The Information Commissioner’s Office (ICO) has recently released guidance on the unprecedented challenges being faced by organisations during the Coronavirus (COVID-19) pandemic (available at https://ico.org.uk/for-organisations/data-protection-and-coronavirus/). The ICO has confirmed that it will not take regulatory action against organisations that need to prioritise areas other than data protection, or where organisations need to adapt their usual approach during the COVID-19 pandemic. However, organisations must still be mindful of their data protection obligations as the ICO’s more lenient approach will only extend to those organisations and circumstances that are legitimately affected by the COVID-19 pandemic.
Key points from the ICO guidance:
Data protection will not stop organisations from doing so, but organisations must be proportionate in their approach.
However, the ICO will be notifying individuals through its own channels that they are likely to experience delays when making information rights requests during this pandemic.
However, organisations must consider the same security measures for homeworking that they would use ordinarily. Such security measures may include the appropriate and safe disposal of confidential information and accessing work systems through a remote server.
Organisations can therefore inform employees that a colleague may have contracted COVID-19, but should not provide more information than necessary, for example, it may not be necessary to name the individual.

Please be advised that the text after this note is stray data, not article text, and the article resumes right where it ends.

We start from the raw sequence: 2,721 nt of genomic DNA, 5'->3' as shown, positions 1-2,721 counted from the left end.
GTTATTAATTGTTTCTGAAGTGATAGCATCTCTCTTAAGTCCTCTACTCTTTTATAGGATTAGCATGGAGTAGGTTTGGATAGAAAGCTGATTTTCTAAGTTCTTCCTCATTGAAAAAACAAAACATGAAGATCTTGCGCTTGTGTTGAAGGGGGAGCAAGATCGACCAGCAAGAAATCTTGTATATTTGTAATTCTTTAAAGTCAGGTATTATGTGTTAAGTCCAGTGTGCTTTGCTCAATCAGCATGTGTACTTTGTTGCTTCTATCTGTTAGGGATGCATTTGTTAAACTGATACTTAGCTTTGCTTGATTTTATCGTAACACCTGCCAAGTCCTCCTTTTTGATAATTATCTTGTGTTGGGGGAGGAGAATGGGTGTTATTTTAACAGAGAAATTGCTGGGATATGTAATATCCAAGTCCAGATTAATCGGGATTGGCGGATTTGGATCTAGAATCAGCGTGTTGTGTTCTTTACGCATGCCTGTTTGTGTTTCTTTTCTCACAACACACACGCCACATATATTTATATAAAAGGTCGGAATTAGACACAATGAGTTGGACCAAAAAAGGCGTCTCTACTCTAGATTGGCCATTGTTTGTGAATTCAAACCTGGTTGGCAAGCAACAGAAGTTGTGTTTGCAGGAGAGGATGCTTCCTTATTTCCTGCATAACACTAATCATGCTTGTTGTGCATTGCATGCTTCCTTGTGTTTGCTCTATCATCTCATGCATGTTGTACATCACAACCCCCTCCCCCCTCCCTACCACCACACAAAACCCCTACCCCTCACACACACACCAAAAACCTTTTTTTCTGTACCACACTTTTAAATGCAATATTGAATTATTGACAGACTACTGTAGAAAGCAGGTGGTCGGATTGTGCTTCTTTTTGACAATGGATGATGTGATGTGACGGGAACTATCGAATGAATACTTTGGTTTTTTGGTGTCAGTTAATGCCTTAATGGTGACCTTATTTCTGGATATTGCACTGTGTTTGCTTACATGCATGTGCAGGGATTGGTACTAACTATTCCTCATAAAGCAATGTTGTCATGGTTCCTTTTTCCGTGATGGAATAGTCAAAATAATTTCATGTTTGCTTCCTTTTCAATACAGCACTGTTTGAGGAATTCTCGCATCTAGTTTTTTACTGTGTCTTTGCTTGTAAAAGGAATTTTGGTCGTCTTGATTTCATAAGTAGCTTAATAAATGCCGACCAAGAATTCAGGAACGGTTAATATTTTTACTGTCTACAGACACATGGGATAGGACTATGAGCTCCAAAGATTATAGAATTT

It is reasonable to ask employees if they are experiencing symptoms, or if they have visited a particular country recently. However, organisations should not collect more specific health data than they need and any information that is collected should be protected with the appropriate safeguards.
Practical steps you can take now:
All staff who handle personal data should receive initial and refresher GDPR training. As we begin to approach the 2 year anniversary of the GDPR, now is a good time to check whether your GDPR training programme is up to date. Even if your staff have all received appropriate training, in light of the current situation, many employees are working from home - it may be worth reminding employees of their data protection obligations and offering them some practical training tips on how they can comply when working remotely. Knights can support with all aspects of GDPR training (including virtual training), which can be tailored to your business and any particular concerns you may have.
As many organisations tackle working remotely for the first time, systems and servers are likely to be vulnerable - hackers and fraudsters may unfortunately take advantage of this situation. Ensure that you have a data breach policy in place so that your staff know how to spot personal data breaches and escalate them appropriately. If your organisation is hit with a breach, engage legal advice at the earliest opportunity to ensure that you take the right steps in containing the breach and complying with your breach reporting obligations.
if your organisation is pre-occupied dealing with issues caused by the ongoing COVID-19 situation, it can be easy to miss a deadline for a SAR. In the circumstances, the ICO may be more forgiving of any such delay, but has confirmed that the one month timescale will still apply. Further, delay is likely to cause animosity with the data subject which may lead to a complaint. Best practice is of course to respond to the SAR as soon as possible, but this is an exercise which should not be rushed. Responding to a SAR often involves reviewing and redacting a great deal of information. If you lack the time or resource, Knights can offer support, either by way of ad hoc advice or a fully outsourced service.